Birds weighing in at a hefty 18 to 20 pounds (8.2 to 9.1 kg), enough to feed more than two dozen people, are in short supply this year as a U.S. outbreak of avian flu has wiped out flocks nationwide, just as many Americans plan a big gathering for the November holiday.
With more people looking to celebrate together following the COVID-19 pandemic, there is increased demand for oversized drumsticks and meaty breasts, according to U.S. poultry and food suppliers.
Avian flu has eliminated about 8 million turkeys through fatal infections and cullings to control outbreaks, representing almost 4% of the nation's flock, according to U.S. government data. Production of turkey meat this year is forecast to fall 7% from 2021, the government said.
"I think it's going to be very, very difficult to find a large turkey come the week of Thanksgiving," said Kevin Lindgren, director of merchandising at Baldor Specialty Foods in New York. "The largest shortage will be anything about 18 pounds and up."
If a farm has an outbreak, producers must disinfect their barns after culling turkeys and wait about six months before restocking. It can then take up to 20 weeks for farmers to produce a heavy male turkey, known as a tom.
"Some of the turkeys that are being raised right now for Thanksgiving may not have the full amount of time to get to 20 pounds," U.S. Agriculture Secretary Tom Vilsack told reporters on a Nov. 1 call.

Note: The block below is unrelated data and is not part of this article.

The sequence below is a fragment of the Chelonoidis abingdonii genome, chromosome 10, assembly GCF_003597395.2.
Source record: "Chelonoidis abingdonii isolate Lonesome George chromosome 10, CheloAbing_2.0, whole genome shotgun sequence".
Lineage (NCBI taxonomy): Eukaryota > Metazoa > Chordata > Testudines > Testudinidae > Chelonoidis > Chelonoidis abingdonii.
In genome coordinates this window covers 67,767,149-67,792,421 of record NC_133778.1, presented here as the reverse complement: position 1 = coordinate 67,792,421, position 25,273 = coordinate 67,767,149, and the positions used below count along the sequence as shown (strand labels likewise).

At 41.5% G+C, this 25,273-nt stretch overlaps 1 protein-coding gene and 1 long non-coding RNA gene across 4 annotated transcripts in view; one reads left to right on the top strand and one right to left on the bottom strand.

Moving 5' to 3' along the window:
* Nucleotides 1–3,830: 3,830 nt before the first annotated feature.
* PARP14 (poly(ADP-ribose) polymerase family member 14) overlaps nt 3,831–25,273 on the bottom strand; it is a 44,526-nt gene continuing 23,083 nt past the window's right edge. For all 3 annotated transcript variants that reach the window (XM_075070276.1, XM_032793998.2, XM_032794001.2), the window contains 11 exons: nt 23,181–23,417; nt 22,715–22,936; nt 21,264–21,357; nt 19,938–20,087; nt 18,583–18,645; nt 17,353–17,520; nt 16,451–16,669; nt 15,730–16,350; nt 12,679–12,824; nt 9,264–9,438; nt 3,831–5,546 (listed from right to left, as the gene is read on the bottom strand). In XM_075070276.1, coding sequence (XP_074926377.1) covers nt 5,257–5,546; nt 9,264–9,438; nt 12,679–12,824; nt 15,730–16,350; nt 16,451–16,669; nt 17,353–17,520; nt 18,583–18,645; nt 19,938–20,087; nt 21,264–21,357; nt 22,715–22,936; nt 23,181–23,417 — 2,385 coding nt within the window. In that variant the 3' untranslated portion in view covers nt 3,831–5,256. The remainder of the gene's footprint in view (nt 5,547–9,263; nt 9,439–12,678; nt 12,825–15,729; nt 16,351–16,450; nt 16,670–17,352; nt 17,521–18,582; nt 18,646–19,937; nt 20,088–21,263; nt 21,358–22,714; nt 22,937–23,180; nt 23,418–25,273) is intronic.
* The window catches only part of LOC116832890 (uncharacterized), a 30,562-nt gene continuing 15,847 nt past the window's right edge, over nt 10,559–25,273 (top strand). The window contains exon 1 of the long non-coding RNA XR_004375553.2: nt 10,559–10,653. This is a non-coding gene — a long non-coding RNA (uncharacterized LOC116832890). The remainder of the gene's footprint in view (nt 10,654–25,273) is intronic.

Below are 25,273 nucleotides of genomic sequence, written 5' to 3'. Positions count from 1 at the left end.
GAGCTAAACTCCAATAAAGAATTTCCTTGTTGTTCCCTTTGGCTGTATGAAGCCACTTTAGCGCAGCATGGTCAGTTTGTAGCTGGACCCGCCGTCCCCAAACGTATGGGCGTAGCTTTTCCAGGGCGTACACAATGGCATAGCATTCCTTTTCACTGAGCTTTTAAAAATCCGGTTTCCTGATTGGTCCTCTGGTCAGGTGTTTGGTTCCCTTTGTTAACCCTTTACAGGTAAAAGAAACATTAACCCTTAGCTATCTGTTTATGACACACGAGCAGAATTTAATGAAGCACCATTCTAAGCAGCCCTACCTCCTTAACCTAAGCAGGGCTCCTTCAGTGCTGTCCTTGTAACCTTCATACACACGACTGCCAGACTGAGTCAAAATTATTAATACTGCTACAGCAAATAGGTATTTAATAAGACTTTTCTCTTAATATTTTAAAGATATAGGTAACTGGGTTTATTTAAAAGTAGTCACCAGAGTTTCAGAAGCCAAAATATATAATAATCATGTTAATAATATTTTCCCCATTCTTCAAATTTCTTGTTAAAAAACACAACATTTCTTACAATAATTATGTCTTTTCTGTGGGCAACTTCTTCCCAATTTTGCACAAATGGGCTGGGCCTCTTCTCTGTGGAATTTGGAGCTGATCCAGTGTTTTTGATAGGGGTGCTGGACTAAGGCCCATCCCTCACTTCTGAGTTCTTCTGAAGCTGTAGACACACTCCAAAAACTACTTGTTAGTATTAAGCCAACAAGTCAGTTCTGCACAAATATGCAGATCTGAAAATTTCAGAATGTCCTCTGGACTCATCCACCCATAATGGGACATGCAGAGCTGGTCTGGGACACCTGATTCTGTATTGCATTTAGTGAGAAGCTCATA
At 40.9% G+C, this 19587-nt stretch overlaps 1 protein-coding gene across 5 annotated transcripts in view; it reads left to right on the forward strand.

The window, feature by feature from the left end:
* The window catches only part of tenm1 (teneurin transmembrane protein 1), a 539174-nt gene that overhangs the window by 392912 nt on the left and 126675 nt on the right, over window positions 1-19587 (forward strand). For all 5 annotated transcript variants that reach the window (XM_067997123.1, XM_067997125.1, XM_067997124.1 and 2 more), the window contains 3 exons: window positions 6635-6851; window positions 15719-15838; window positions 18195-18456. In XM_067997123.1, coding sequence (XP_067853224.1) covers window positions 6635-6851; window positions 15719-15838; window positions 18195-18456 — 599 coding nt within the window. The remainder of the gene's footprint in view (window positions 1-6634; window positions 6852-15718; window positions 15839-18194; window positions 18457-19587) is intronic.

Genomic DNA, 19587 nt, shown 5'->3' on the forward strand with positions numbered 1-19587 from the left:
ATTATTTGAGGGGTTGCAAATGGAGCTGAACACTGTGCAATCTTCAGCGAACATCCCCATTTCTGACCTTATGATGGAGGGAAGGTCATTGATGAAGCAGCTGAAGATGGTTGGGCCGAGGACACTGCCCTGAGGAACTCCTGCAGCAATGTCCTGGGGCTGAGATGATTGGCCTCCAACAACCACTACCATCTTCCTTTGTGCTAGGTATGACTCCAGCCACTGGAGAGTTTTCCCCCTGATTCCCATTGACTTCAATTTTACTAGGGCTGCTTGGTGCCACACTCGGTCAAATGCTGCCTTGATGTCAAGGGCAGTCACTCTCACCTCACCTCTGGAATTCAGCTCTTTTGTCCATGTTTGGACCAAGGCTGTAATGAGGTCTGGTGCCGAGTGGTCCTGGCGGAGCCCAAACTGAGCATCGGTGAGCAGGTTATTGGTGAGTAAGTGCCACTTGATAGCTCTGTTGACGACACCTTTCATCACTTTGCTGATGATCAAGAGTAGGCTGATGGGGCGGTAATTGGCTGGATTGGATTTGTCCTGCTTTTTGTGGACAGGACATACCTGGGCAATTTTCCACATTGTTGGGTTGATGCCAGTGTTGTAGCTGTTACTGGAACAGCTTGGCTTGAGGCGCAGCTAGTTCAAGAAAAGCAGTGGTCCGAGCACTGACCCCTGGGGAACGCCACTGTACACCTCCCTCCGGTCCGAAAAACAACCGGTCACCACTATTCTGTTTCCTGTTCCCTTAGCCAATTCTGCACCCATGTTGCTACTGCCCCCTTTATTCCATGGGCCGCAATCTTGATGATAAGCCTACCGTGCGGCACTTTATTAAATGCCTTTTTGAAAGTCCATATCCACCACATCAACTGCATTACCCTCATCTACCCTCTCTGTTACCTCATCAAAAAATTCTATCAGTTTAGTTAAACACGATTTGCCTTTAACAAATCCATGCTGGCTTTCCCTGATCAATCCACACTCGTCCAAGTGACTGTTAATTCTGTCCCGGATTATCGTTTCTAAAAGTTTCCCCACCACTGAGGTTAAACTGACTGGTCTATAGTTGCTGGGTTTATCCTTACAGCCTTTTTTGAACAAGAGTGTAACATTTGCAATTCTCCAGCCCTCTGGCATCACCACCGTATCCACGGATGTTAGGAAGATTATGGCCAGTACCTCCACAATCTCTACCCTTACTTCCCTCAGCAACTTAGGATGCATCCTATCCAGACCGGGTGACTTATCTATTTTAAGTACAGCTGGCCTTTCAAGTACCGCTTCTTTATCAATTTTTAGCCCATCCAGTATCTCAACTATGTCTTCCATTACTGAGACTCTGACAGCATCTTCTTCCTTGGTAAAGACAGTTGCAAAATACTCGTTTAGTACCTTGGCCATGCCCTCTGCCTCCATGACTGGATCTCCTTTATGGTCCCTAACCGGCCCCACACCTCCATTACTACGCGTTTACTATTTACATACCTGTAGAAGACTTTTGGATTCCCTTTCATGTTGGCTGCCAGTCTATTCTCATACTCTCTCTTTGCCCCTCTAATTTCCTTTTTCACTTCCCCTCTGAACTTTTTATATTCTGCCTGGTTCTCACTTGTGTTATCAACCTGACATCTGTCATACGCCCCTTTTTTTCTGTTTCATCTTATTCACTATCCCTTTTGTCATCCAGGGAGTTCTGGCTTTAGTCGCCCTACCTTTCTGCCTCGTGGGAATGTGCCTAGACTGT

The National Turkey Federation acknowledged that cooks in some geographic areas could see limited supplies of big turkeys. But the industry group noted there is not a shortage nationwide.
Frozen supplies of whole hens, the female turkeys that tend to weigh 16 pounds or less, at the end of September were 9% higher than a year earlier, according to the latest U.S. Department of Agriculture data. Frozen inventories of whole toms, which generally weigh 16-24 pounds at the store, were down 17%.
On the U.S. East Coast, Baldor sees a shortage of the bigger sizes as large Thanksgiving celebrations make a comeback, Lindgren said. Shoppers are resuming traditional purchases of turkeys around 18 pounds, after downsizing their birds for smaller gatherings over the last two years, he said.
Just 23% of respondents to a NielsenIQ survey plan to celebrate Thanksgiving with fewer than six people, compared with 70% during the first year of the pandemic in 2020, the firm said.
For the kids at Plymouth-Canton Community Schools in Michigan, supply shortages mean "Friendsgiving" is on hold.
The schools postponed the special event for their 6,000 students because meat supplier Jennie-O said it did not have enough of the sliced turkey that officials ordered in late summer, said Kristen Hennessey, director of nutrition services.
Jennie-O, owned by Hormel Foods Corp, lost supplies to avian flu and said it has been working with customers to ensure they can find products. The company, after being contacted by Reuters, said it would reach out to the school district.
The shortage disappointed Hennessey, who wanted to provide a meal of turkey and stuffing to students who sometimes do not have a Thanksgiving celebration at home. She had hoped the kids could rely on school meal plans after enduring supply disruptions from COVID-19.
"I really wanted to get back to pre-COVID, where they could count on us to know truly our menu was set," Hennessey said. "It makes me upset."
(Reporting by Tom Polansek in Chicago; Editing by P.J. Huffstutter, David Gaffen and Matthew Lewis)
By Tom Polansek